Ear, nose, and throat specialists (ENT) are also known as otolaryngologists. An ear, nose, and throat doctor’s main goal is to diagnose and treat conditions affecting both the respiratory and digestive systems. These conditions include allergies, food intolerances, sinusitis, tonsillitis, laryngitis, hearing loss, cleft palate, sleep apnea, snoring, water in the ears, nasal obstruction, chronic coughs, or sore throats.
What Do They Do?
They can provide a wide range of treatments, such as using medication or surgery to unclog sinuses or remove tonsils. Some ENT doctors place small tubes inside swollen sinuses that allow them to drain while one sleeps. For more severe cases, they might prescribe surgery.
The American Academy of Otolaryngology suggests that everyone should see an ENT specialist at least once or twice in their lives. Their expertise is in diagnosing and treating ear, nose, and throat discomforts that are typically not related to primary care doctors. For example, if your primary care doctor diagnoses you with upper respiratory symptoms like allergies and hearing loss, he will usually refer you to an ENT specialist for treatment options.
Similarly, if your primary care doctor diagnoses you with a digestive system complication, they will usually refer you to an ear, nose, and throat specialist for treatment options.
Ear, nose, and throat specialists use special equipment when examining patients’ ears, including microscopes, otoscopes, nasal speculas, tuning forks, pneumatic otoscopes, acoustic reflectometers, and fiber-optic laryngoscopes.
ENT specialists also use special equipment for examinations of the pharynx, mouth, tonsils, and glands. Some of the equipment they use includes a wide range of surgical instruments such as lasers, cryosurgery probes, microdebriders, or Hirschberg intubation forceps.
How To Become One
To become an ENT specialist, you will need to attend college for four years earning a bachelor’s degree in at least one science area. In these four years, you must take courses that include English/writing classes, literature courses, or seminars in composition, including biology, chemistry, or physics. Unfortunately, after you graduate from college and earn your bachelor’s degree, you still will not qualify to become an ENT. This is because of the next step of training in medical school.
Ear, nose, and throat specialists must complete four years in medical school, earning a Doctor of Medicine (MD). You will get extensive schooling in anatomy, physiology, pharmacology, and pathology during this time. You must also do clinical rotations for at least three months in otolaryngology.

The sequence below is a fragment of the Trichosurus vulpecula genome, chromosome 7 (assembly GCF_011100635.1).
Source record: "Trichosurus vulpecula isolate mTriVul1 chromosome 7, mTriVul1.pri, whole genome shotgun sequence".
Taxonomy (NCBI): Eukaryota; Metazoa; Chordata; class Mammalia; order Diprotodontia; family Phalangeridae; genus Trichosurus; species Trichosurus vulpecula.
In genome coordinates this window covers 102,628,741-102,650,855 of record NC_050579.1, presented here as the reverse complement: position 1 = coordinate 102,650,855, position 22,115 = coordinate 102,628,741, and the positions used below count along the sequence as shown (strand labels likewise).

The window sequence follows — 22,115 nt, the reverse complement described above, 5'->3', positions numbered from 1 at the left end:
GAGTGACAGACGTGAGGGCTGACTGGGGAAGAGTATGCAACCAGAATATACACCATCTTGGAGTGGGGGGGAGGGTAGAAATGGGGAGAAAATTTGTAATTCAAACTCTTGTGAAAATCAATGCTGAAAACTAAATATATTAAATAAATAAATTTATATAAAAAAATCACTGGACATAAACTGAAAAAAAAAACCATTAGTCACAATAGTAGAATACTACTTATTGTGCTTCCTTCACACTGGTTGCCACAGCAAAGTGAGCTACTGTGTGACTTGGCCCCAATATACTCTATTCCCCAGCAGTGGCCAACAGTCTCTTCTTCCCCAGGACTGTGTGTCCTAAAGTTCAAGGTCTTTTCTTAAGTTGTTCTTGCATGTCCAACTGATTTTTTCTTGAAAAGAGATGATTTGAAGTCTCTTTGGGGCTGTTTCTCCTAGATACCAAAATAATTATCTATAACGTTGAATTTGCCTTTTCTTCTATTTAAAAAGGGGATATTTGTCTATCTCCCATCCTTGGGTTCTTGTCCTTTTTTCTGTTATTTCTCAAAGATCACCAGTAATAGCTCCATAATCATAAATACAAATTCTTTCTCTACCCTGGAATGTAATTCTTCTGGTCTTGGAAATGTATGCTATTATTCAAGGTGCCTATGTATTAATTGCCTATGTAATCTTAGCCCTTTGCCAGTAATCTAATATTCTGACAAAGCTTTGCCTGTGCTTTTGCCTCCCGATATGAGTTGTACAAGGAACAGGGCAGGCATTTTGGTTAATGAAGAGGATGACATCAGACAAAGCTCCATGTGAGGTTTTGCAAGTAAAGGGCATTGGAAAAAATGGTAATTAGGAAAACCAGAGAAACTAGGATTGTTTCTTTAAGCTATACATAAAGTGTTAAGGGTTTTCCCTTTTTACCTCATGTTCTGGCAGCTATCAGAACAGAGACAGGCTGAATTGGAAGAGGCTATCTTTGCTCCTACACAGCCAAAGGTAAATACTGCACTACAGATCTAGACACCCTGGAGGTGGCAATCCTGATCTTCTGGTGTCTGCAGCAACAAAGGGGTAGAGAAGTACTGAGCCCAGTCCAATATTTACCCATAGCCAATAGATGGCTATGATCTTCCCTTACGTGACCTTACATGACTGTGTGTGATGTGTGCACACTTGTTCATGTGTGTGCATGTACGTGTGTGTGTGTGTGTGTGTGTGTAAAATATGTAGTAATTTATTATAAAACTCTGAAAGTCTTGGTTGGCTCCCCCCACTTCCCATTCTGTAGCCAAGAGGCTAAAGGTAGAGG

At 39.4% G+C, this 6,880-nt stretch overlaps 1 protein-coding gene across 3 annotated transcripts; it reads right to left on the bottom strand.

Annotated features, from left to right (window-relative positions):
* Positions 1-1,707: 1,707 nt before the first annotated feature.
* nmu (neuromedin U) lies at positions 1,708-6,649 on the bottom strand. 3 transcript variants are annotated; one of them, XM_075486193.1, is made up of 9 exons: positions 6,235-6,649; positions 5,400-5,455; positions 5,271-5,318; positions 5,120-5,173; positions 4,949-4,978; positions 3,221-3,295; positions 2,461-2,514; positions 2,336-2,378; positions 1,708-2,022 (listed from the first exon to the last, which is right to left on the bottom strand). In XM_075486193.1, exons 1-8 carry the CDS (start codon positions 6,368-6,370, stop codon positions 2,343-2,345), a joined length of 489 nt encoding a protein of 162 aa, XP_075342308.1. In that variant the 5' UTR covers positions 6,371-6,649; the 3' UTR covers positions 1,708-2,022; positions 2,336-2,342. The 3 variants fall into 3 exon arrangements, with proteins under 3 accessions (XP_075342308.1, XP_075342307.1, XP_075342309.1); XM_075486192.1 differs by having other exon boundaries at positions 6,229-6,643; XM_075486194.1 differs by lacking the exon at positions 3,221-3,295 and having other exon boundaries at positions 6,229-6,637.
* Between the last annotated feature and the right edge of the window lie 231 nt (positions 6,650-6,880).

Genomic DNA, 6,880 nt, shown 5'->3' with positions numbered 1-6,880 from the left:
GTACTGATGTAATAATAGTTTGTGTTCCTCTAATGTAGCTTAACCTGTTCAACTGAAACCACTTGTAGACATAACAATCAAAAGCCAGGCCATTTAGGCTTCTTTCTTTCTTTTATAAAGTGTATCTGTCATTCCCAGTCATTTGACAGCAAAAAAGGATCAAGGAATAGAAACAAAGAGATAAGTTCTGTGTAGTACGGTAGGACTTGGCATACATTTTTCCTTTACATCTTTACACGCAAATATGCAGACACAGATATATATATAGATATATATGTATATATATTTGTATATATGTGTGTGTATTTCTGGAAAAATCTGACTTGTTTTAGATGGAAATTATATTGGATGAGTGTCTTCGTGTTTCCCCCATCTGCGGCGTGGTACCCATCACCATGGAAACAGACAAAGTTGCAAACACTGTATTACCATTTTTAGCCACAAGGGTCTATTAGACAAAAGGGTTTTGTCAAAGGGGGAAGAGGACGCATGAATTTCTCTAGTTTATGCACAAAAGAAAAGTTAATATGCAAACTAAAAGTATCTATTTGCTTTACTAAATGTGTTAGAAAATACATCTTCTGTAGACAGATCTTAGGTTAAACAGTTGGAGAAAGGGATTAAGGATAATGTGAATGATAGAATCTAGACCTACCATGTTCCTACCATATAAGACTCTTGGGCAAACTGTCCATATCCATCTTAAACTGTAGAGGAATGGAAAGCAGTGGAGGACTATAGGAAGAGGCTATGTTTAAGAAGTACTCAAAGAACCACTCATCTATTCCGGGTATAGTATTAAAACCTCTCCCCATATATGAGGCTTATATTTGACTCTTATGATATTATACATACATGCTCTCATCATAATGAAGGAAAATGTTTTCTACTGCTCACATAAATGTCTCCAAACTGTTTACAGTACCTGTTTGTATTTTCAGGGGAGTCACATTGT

The final step to becoming an ear, nose, and throat specialist is a rigorous one-year residency program in general otolaryngology or head and neck surgery. Your program director may let you choose which area of study best suits you.
It generally takes around twelve years after high school to become an ear, nose, and throat specialist, including four years of college, four years in medical school, and one year as an intern/resident. However, ear, nose, and throat specialists can expect good job growth over the next ten years due to a large aging population experiencing an increase in allergies, chronic sinusitis, and hearing loss.
What Are The Benefits?
There are many benefits to becoming an ENT, such as working closely with patients helping them feel better through both medication and surgery. You also perform operations on all parts of the head and neck region, which makes this career very interesting for those who enjoy hands-on tasks.
ENT specialists can also expect to make a much higher income than the average American. According to the United States Department of Labor, ear, nose, and throat specialists earned an annual median pay over double the national average income for all occupations per year.
Ear, nose, and throat specialists must analyze problems concerning the head and neck region, including ears, noses, and throats. They must also have excellent observation skills to correctly diagnose their patients’ issues. During patient examinations, ear, nose, and throat specialists must use special equipment such as microscopes and surgical instruments. In addition, they must stay up-to-date on research findings to provide patients with the most effective treatments available. These are just a few of the skills needed to become an ear, nose, and throat specialist.
Ear, nose, and throat specialists generally work full-time hours in an office or medical center. They usually work at least forty hours per week but may need to spend additional time working in surgery centers or other facilities required for treatment. There are traditionally no dangerous aspects associated with this career; however, you must follow all safety precautions while using surgical instruments.
ENT specialists must also ensure they keep up-to-date on changes in medical technology required by new laws or research findings related to operations to avoid potential errors which can pose severe risks to patients.